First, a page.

Update on Tanzania

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Cement scalpers in Tanzania have been threatened with jail time for hoarding cement! The country faced a shortage of cement and other building materials in October 2020 and Prime Minister Kassim Majawali ordered an investigation into the issue following the conclusion of the presidential election earlier that month. Both regional commissioners and the National Prosecution Service have been dragged into the initiative. Director of Public Prosecutions Biswalo Mganga promised to local press that wrongdoers could face up to 30 years in prison for daring to hoard products or distort the market.

Rhetoric aside, the situation is curious given that HeidelbergCement’s local subsidiary, Tanzania Portland Cement, seemed to think in its 2019 annual report, that the country faced a 5Mt/yr overcapacity from integrated and grinding plants compared to a total production base of 10.6Mt/yr. However, the East African newspaper reported that despatches fell to 150,000t in October 2020 from 450,000t in September and August 2020, with a 30% surge in the price in some parts of the country.

In the wake of this, Dangote Cement apologised publicly for failing to communicate a planned stoppage at its Mtwara plant to the wider public. Tanga Cement then denied that its production was down. It said instead that production was at the highest level and that large chunks of its output was servicing government-backed infrastructure projects like the Standard Gauge Railway (SGR) and the Kigongo-Busisi Bridge, which will span the southern end of Lake Victoria. It also blamed a lack of trains on the Tanga-Moshi, which was reopened in mid-2019. It seems reasonable that cement prices might vary quite markedly, even before the profiteers got involved, due to the reasons above. Other issues locally include poor transport links, long distances in a country like Tanzania, the recent election and lingering hiccups from the blockage of imports from Kenya in 2018 that may not have helped either. The investigation continues.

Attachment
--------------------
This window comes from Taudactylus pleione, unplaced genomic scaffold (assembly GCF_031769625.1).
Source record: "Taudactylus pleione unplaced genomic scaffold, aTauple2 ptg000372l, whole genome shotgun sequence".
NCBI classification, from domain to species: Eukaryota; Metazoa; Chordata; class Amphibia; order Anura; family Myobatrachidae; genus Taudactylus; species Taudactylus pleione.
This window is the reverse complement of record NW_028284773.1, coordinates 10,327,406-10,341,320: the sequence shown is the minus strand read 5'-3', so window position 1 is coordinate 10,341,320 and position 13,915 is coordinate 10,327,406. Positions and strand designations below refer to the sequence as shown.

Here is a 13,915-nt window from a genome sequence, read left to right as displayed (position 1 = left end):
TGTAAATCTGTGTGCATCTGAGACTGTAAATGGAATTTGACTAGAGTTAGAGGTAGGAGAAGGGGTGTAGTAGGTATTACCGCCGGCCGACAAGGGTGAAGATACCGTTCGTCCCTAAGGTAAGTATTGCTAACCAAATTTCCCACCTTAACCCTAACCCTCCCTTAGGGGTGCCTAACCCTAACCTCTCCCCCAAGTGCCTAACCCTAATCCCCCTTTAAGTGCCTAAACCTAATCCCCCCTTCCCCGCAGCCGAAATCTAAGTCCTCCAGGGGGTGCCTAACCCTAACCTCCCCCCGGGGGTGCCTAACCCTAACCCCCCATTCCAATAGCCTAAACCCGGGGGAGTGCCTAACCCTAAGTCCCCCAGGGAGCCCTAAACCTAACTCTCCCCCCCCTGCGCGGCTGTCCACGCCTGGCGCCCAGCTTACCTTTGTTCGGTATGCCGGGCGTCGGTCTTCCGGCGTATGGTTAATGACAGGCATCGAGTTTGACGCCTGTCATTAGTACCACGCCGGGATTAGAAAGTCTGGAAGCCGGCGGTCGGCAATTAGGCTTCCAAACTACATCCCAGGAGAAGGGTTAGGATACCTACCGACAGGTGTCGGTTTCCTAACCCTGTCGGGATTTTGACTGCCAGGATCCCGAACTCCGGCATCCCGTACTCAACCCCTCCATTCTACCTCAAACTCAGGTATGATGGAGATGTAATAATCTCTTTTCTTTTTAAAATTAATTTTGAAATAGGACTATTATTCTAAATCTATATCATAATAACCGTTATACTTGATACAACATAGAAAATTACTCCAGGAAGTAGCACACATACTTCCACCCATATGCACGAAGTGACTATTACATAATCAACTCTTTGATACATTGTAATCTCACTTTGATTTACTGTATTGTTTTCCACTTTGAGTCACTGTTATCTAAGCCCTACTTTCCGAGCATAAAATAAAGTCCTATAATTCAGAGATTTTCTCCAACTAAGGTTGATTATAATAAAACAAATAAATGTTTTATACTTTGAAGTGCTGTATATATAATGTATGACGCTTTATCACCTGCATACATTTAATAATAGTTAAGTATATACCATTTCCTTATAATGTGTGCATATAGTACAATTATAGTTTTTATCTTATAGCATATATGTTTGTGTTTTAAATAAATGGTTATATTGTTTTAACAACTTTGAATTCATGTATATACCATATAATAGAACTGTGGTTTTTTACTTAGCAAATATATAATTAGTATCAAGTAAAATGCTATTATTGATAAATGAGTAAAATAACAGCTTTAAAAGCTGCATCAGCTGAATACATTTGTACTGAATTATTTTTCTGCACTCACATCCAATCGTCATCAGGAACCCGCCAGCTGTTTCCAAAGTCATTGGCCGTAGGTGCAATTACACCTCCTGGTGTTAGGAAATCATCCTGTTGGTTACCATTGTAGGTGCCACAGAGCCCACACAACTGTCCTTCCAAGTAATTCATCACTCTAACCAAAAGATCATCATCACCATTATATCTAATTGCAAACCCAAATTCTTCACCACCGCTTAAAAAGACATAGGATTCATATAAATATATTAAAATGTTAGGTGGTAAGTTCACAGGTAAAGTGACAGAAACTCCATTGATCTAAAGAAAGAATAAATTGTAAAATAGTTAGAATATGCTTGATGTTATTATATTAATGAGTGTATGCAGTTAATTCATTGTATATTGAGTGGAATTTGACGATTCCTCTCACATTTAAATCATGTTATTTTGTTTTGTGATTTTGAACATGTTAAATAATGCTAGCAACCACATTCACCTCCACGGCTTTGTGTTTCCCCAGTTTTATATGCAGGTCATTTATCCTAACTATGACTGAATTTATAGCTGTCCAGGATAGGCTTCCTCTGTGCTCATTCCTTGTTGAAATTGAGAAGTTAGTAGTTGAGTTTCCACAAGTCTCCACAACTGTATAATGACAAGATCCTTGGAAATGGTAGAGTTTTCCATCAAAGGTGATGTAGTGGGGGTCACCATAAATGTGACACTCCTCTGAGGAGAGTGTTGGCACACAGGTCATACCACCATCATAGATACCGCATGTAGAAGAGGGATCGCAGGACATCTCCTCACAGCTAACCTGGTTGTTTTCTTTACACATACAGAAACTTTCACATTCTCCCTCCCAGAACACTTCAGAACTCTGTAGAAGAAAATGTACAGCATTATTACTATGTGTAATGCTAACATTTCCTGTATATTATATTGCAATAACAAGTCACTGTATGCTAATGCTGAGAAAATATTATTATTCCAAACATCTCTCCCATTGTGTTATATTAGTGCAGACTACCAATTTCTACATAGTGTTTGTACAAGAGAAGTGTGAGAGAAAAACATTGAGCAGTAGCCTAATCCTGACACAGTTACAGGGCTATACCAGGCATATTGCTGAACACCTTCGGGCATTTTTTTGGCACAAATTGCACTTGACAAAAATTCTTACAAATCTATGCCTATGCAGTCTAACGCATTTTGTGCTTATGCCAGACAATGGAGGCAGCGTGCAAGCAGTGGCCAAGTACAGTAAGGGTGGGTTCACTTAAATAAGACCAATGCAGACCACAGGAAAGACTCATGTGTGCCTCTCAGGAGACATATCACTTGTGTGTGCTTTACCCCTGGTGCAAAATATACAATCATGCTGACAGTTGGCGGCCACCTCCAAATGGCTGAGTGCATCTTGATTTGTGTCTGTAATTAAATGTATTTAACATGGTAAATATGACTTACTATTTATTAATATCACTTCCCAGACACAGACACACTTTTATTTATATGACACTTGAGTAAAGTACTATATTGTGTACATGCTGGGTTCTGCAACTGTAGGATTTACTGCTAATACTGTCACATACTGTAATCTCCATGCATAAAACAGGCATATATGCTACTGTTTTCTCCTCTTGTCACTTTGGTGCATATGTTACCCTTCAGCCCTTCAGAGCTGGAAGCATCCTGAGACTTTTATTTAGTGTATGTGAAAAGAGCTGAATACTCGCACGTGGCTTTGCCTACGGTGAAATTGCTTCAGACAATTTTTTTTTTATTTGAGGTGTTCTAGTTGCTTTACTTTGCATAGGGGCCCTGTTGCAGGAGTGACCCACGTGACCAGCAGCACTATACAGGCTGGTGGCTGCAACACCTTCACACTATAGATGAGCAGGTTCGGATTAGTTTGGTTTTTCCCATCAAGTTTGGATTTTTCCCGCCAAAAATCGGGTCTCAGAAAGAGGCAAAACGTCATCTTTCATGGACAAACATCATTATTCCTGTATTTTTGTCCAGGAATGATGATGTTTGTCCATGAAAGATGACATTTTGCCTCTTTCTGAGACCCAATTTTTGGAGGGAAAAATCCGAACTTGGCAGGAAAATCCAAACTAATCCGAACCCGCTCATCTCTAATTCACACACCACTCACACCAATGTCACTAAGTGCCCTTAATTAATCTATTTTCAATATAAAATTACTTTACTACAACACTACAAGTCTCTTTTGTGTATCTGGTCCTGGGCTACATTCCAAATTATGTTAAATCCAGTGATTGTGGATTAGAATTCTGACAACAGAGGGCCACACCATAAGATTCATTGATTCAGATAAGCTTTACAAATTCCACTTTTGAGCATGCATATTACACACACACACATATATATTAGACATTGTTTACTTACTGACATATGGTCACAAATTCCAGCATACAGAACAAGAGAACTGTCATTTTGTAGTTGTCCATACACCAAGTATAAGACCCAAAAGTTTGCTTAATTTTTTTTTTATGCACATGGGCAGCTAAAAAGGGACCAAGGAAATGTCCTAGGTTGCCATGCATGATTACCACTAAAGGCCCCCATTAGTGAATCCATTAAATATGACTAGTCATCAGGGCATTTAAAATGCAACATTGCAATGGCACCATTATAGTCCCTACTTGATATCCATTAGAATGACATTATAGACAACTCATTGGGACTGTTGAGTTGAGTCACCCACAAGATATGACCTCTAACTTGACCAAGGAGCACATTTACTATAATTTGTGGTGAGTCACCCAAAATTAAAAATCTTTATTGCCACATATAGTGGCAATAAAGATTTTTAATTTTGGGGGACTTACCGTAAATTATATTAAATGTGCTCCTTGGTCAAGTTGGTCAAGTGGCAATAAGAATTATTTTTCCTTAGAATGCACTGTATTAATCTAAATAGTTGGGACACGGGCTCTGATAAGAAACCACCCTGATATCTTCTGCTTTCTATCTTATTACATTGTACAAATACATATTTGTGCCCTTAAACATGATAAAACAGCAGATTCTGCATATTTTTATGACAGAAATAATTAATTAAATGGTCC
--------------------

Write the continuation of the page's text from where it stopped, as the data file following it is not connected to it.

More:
A wider issue here is how much cement production capacity the country and the region can support given a propensity for spikes in prices. As Global Cement has covered previously (GCW456 and prior issues) Chinese producers have been heading into Sub-Saharan Africa over the last decade. Huaxin Cement bought ARM Cement’s assets in Tanzania in May 2020. It renamed the company African Tanzanian Maweni Limestone and then started trial production of clinker at the newly upgraded 0.75Mt/yr Maweni Limestone clinker plant in July 2020. Depending on how long ARM Cement’s former subsidiary was out of action, this one seems unlikely to rock the market too much. Tanga Cement also took the opportunity in November 2020 to say that talks with the government about a new 0.5 – 0.75Mt/yr grinding plant in Arusha were progressing

The proposed 7Mt/yr CNBM/Sinoma ‘mega’ plant is another matter entirely. Most of its output is intended for export but any disruption to local transport links, current or future, could swamp the local market. The export of Chinese infrastructure development around the world through its loan system could offer (occasionally literal) bridging solutions here as cement from a Chinese-backed factory is used to build the transport networks backed by Chinese loans that allow exports to proliferate. Tanzanian President John Magufuli’s comments that the poor terms for a US$10bn Chinese loan supporting a port project could “…only be accepted by a drunken man,” may not have helped international diplomacy. Still, Chinese money is actively getting things built here and elsewhere around the world at a rate previously unheard of.

Returning to the present, it makes a change to highlight a market where cement is truly demanded. A coronavirus-related lockdown may have slowed sales in the first half of 2020 but Dangote Cement estimated that the total market for cement in Tanzania was about 4.2Mt in the first nine months of 2020 and it reported its highest ever orders and dispatches in September 2020. That the country’s prime minister decided to discuss cement prices is a reminder of how important the commodity remains in parts of the world.

Last modified on 02 December 2020

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